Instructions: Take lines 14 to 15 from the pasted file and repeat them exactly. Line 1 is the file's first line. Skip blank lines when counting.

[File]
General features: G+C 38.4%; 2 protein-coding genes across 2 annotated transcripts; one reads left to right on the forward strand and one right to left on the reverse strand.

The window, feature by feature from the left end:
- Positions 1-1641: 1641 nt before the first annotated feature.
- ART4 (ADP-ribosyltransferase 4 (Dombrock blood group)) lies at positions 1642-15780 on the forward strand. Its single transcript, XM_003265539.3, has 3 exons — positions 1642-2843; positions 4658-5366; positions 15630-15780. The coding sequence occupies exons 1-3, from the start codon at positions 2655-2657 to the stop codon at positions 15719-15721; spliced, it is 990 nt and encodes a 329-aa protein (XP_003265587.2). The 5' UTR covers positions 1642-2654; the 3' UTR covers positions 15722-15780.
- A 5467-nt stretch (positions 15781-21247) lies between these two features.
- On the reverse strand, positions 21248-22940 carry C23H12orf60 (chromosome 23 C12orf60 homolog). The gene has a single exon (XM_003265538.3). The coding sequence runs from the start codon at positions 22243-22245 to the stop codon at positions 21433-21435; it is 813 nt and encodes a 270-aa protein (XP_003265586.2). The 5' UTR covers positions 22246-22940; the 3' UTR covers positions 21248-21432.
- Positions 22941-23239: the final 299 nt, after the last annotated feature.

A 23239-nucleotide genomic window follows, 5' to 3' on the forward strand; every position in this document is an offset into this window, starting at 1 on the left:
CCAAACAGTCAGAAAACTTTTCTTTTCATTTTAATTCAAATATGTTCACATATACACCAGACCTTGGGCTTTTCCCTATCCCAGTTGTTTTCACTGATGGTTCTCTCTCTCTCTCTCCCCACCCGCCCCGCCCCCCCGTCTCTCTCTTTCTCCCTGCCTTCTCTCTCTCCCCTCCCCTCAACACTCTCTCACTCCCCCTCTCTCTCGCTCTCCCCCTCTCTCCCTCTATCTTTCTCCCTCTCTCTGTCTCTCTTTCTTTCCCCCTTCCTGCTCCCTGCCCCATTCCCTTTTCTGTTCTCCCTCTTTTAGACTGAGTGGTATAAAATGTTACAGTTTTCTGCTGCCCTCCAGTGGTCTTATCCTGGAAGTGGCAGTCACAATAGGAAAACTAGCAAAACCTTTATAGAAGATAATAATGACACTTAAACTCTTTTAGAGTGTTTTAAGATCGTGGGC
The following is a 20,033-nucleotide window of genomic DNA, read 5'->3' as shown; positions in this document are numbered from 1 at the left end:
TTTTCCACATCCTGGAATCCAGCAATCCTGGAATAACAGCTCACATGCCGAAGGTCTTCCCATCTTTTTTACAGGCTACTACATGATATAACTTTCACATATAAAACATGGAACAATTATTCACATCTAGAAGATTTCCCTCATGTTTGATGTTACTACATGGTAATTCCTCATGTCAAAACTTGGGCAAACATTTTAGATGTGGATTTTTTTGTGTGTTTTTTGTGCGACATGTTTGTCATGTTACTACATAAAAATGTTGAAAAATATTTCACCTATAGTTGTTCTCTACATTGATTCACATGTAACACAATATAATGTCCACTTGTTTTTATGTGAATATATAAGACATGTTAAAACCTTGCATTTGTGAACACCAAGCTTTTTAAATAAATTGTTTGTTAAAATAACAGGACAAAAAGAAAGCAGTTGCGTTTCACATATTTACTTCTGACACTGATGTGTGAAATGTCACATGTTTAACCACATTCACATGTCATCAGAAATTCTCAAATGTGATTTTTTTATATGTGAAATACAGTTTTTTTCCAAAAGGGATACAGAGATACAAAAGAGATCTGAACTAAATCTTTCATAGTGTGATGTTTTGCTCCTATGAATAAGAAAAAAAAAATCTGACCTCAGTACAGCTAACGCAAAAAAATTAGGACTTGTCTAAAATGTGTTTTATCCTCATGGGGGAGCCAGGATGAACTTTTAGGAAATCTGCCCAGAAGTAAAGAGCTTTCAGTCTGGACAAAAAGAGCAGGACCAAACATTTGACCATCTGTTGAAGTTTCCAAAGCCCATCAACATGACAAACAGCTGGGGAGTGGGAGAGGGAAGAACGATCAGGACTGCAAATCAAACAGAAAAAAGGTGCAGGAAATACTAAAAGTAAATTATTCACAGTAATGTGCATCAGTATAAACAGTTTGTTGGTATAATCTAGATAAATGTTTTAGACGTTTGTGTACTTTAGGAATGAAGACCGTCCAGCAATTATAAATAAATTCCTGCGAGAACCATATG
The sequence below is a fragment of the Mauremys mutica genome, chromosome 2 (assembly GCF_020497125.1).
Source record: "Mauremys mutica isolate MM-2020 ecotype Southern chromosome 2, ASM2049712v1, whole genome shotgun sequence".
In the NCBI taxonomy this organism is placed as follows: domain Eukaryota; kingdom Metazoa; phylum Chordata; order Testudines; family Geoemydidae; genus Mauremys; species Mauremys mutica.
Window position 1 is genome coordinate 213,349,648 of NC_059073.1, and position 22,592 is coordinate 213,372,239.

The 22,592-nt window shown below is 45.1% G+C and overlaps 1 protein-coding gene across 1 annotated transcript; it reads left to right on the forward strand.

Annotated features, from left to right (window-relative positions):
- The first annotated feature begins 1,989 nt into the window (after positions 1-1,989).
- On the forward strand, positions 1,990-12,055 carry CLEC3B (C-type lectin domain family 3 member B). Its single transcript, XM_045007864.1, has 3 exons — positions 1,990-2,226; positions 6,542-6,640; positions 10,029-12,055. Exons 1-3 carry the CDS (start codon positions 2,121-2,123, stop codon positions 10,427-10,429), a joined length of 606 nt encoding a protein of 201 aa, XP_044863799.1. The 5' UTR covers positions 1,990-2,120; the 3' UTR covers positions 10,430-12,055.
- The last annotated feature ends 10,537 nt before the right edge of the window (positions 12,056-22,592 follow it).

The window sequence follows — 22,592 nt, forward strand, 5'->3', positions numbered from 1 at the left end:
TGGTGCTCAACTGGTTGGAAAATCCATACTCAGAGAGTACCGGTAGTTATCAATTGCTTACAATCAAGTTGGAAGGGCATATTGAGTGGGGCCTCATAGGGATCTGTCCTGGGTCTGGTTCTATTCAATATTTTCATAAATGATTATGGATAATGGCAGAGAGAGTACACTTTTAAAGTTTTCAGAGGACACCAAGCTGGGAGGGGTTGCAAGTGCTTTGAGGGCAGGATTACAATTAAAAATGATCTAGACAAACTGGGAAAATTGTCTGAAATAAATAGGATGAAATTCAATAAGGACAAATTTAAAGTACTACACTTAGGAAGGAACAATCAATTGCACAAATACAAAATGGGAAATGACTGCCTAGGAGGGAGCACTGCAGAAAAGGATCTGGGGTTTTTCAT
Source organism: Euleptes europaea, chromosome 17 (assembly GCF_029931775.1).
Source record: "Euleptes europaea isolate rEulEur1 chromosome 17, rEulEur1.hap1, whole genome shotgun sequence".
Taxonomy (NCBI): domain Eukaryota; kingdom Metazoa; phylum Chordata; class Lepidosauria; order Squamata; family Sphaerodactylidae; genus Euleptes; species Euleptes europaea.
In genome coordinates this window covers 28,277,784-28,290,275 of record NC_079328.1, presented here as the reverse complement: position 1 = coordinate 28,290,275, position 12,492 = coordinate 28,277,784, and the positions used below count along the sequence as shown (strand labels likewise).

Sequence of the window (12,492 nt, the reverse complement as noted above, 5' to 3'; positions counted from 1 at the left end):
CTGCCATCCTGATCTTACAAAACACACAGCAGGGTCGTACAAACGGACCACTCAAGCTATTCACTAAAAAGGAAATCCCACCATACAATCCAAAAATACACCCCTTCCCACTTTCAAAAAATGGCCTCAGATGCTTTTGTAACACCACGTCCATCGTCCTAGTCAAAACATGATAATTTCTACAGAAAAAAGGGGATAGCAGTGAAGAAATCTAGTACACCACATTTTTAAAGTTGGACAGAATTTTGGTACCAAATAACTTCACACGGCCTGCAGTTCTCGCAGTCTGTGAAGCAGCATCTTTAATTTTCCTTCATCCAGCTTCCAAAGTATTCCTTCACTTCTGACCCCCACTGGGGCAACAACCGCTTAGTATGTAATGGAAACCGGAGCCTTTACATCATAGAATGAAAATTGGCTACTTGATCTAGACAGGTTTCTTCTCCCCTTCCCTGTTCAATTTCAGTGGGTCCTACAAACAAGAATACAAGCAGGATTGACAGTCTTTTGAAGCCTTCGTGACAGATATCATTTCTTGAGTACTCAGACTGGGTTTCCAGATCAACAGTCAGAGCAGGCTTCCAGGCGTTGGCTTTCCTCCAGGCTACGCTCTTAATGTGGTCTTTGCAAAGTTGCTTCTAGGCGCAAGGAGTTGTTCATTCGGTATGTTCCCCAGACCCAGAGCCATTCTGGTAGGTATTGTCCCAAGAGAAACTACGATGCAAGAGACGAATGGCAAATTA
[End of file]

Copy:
In the NCBI taxonomy this organism is placed as follows: domain Eukaryota; kingdom Metazoa; phylum Chordata; order Testudines; family Geoemydidae; genus Mauremys; species Mauremys mutica.
Window position 1 is genome coordinate 213,349,648 of NC_059073.1, and position 22,592 is coordinate 213,372,239.